Saturday, July 21, 2018 Medina 69°

High School Football

Black River's Jeff Owen embraces 'roughneck' style of play


Albert Grindle

The Gazette

A life on the move suits Black River defensive end Jeff Owen. Five days a week during the fall, the senior gets out of school early to complete chores on his family’s 1,000-acre, 400-cow dairy farm and returns for football practice, then goes back to Homer Township for homework and a little free time before the cycle repeats.

Owen is a dying breed in Medina County — the housing development boom hasn’t reached the western part of the county yet — but he doesn’t think anything of it because farming is in his blood.

The farm is a family affair, as Owen, his two younger siblings and multiple cousins divide the workload to provide a sense of social normalcy. The equipment is old but reliable with multiple John Deere 4400 series tractors that, even at 30 to 40 years old, are still worth as much as a gently used luxury car.

So when Owen’s left knee began to swell after the 2014-15 wrestling season — curiously without pain — he became frustrated. Sitting on his rear and playing video games just isn’t his style.

X-rays revealed a startling problem — a tumor that was eating away at his lower femur. The good news was it wasn’t cancerous, but the bad news was Owen required bone graphs and a steel plate in surgery. That put him on crutches for months, forcing him to miss the entire 2015 football season.

Owen is reminded of his predicament every day by a 10-inch scar, and the plate will be removed after this school year. He will never be able to fully squat again — a small price to pay to be back on his feet — but, ever the blue-collar guy, Owen simply shrugs his shoulders and gets on with life.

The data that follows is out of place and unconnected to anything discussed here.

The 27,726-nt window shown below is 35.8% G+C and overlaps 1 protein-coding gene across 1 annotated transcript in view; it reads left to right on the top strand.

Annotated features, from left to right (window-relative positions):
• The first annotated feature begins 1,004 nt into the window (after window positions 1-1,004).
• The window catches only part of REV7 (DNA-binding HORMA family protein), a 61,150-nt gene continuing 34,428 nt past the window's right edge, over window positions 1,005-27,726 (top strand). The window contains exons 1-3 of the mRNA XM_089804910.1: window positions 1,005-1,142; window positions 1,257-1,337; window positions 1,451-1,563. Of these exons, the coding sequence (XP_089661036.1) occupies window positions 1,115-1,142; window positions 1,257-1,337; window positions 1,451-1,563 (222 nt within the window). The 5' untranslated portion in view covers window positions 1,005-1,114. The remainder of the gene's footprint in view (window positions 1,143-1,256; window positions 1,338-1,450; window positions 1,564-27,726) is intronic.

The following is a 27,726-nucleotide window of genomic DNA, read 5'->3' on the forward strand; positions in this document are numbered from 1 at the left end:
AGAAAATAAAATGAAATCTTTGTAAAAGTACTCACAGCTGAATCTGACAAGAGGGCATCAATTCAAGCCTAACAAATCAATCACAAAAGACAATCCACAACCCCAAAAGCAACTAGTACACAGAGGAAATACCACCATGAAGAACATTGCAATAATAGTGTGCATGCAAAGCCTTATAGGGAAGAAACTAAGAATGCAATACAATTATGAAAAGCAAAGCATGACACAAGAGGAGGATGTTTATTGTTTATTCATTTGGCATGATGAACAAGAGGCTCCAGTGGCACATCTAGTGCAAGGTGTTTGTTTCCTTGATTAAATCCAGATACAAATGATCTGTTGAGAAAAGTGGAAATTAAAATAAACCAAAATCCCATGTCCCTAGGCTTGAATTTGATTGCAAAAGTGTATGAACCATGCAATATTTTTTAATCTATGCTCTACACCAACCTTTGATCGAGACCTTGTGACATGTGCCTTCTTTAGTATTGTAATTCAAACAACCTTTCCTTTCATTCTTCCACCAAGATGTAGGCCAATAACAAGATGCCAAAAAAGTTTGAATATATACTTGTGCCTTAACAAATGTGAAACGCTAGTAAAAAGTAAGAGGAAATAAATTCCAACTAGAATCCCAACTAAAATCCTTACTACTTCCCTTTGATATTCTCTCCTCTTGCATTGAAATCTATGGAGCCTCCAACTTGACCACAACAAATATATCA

“It was terrible,” he said. “I felt like I wasn’t a part of the team. I didn’t go to practices because I knew I wasn’t going to play, but still came out (on game days) and supported on Friday and Saturday morning.

“(Rehab) was like when you tear your ACL. I had that same brace, just longer because my bone had to regenerate.”

Just when Owen was ready to return to the field, a broken ankle shelved him again. Undeterred, he returned to split time at end in the team’s 3-4 alignment, compiling 17 tackles (3ᄑ for loss), a sack and a pass breakup over the final six games a the Pirates reached the second round of the Division V, Region 17 playoffs.

Now fully healthy, Owen is making up for lost time. Black River is 6-0 behind a first-string defense that has allowed only three touchdowns, and Owen has been a significant contributor with 40 tackles, including 5ᄑ for loss and 3ᄑ sacks. All three statistics are among the best in the county at his position.

Owen, who also splits time at tight end and can play offensive tackle if needed, isn’t the strongest or most intimidating at 6-foot-2, 180 pounds, but he embraces what he calls the “roughneck” culture. Long arms are his meal ticket, as he quickly gets his hands just below an opposing lineman’s neck and sheds blocks with ease.

“He uses his hands well, gets skinny and, surprisingly, he doesn’t get washed as much for as wide as he is,” said Black River defensive coordinator Kyle Clark, an All-Great Lakes Collegiate Athletic Conference nose tackle at Ashland University. “He has a motor. That’s what I love about him.”

“Speed kills,” Owen added with a grin.

The Pirates will face by far their biggest test of the season tonight at home against undefeated Buckeye in a ginormous Patriot Athletic Conference Stars Division showdown. The Bucks average 39.0 points and feature multiple home-run threats on offense, something Black River has not had to contend with.

Owen also will face one of his biggest foes in 6-3, 253-pound left tackle Ryan Smith, but, as always, he’ll keep his throttle pegged to the max and try all he can to deliver his tight-knit team a season-defining victory.

Owen has been through too much to play any other way.

“It’s a great opportunity,” he said. “We have the opportunity to be PAC (Stars) champs and have a home playoff game, so it’s a great feeling.”

Contact Albert Grindle at (330) 721-4043 or

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